Frostbite

Discussion in 'Managing Your Flock' started by kaddidle, Dec 2, 2010.

  1. kaddidle

    kaddidle Chillin' With My Peeps

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    Mar 23, 2010
    Alabama
    What does frostbite look like?

    I have two hens, a Production Red and a White Rock. Both are pets kept for eggs. They have a nice coop, well insulated on four sides, and they choose to sleep on top of it. It's inside of a larger shelter with a roof and three sides.

    We live in Alabama. It's been dipping below freezing this week, but not far below.

    My red hen has a larger comb and I think it's starting to look black in some spots. Is this frostbite? What should I do?
     
  2. Imp

    Imp All things share the same breath- Chief Seattle

    Can you post a picture? It may not be frostbite. Spots almost sound like fowl pox.

    I would expect that frostbite would start as a reddened swelling, followed by the tissue dying and turning black. Most likely to happen to a chickens comb, wattles, and toes. I believe the comb would start at the tips and work it's way down.

    Good luck,

    Imp
     
  3. mulewagon

    mulewagon Chillin' With My Peeps

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    Nov 13, 2010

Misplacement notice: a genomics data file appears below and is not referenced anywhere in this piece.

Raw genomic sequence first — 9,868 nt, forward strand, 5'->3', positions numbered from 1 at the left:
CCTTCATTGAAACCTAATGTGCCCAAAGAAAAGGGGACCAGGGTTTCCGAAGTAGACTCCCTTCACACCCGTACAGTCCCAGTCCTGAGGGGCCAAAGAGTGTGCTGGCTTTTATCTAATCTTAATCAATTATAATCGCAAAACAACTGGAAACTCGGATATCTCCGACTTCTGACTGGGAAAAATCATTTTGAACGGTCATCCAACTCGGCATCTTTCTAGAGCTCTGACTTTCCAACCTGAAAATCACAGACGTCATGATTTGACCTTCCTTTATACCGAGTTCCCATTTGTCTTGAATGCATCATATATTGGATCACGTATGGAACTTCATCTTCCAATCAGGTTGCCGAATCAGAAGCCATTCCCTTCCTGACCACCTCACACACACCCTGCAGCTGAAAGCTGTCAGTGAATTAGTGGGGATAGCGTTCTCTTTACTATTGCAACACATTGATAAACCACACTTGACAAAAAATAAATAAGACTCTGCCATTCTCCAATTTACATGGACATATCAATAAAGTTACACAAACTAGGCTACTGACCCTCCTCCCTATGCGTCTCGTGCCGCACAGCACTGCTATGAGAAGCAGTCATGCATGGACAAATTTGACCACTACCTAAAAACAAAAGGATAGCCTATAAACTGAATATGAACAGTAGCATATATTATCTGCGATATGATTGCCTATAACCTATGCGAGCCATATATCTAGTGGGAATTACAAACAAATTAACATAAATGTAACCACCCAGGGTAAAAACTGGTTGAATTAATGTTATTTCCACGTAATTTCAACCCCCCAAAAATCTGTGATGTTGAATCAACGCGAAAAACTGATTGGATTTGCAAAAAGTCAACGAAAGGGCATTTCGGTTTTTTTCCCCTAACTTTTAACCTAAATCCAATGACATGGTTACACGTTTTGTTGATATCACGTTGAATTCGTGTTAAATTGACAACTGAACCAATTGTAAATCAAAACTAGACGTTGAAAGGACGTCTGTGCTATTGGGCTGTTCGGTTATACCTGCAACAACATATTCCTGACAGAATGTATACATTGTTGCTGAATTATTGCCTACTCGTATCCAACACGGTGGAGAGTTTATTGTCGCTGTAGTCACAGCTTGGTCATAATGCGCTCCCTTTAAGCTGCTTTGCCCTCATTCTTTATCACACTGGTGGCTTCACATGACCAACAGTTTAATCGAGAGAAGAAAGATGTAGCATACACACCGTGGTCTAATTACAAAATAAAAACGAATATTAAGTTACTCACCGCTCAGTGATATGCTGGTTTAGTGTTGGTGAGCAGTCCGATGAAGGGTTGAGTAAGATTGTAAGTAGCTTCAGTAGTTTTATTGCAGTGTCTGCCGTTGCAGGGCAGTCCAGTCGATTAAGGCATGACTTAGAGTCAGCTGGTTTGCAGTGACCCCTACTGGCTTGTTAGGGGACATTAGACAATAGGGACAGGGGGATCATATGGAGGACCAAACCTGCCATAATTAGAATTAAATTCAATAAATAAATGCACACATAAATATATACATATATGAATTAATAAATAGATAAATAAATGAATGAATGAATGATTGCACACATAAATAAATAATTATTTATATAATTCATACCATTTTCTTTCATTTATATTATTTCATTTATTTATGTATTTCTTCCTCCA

Alabama
    Are they pecking each other? It could be scabs.
     
  4. Ohhhdear

    Ohhhdear Chillin' With My Peeps

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    Aug 15, 2010
    West Michigan
    I've read that if you rub petroleum jelly into combs and wattles it helps prevent frostbite. My mom used to rub my little hands with Vaseline before putting on our mittens. Since they didn't get wet due to the Vaseline, they didn't chap or frostbite.

    Little black spots are tiny scabs from chickens pecking each other's combs and wattles.
     
  5. BeardedLadyFarm

    BeardedLadyFarm Chillin' With My Peeps

    May 31, 2009
    Cobleskill NY
    You shouldn't be seeing frostbite this early. If you're in the low 30's or upper 20's they should still be okay. You might expect it on roosters, or floppy combed breeds, but not yours, not yet.

    My straight combed birds insisted on sleep outside the coop almost all winter in PA, and we got much colder than you are now. I saw only a touch of frostbite on my leghorn, and none on the other straight comb pullets.

    Frostbite always starts on the tips of the comb, so if it's somewhere else, look for other issues.

    Post some photos, but I would suspect fowl pox or some physical trauma to the comb (which happens pretty often in a flock)
     
  6. Mogli

    Mogli Chillin' With My Peeps

    i live in PA too and its 25 degrees now here thats not a problem for them there feet are alittle pink is that totaly normal?[​IMG]
     

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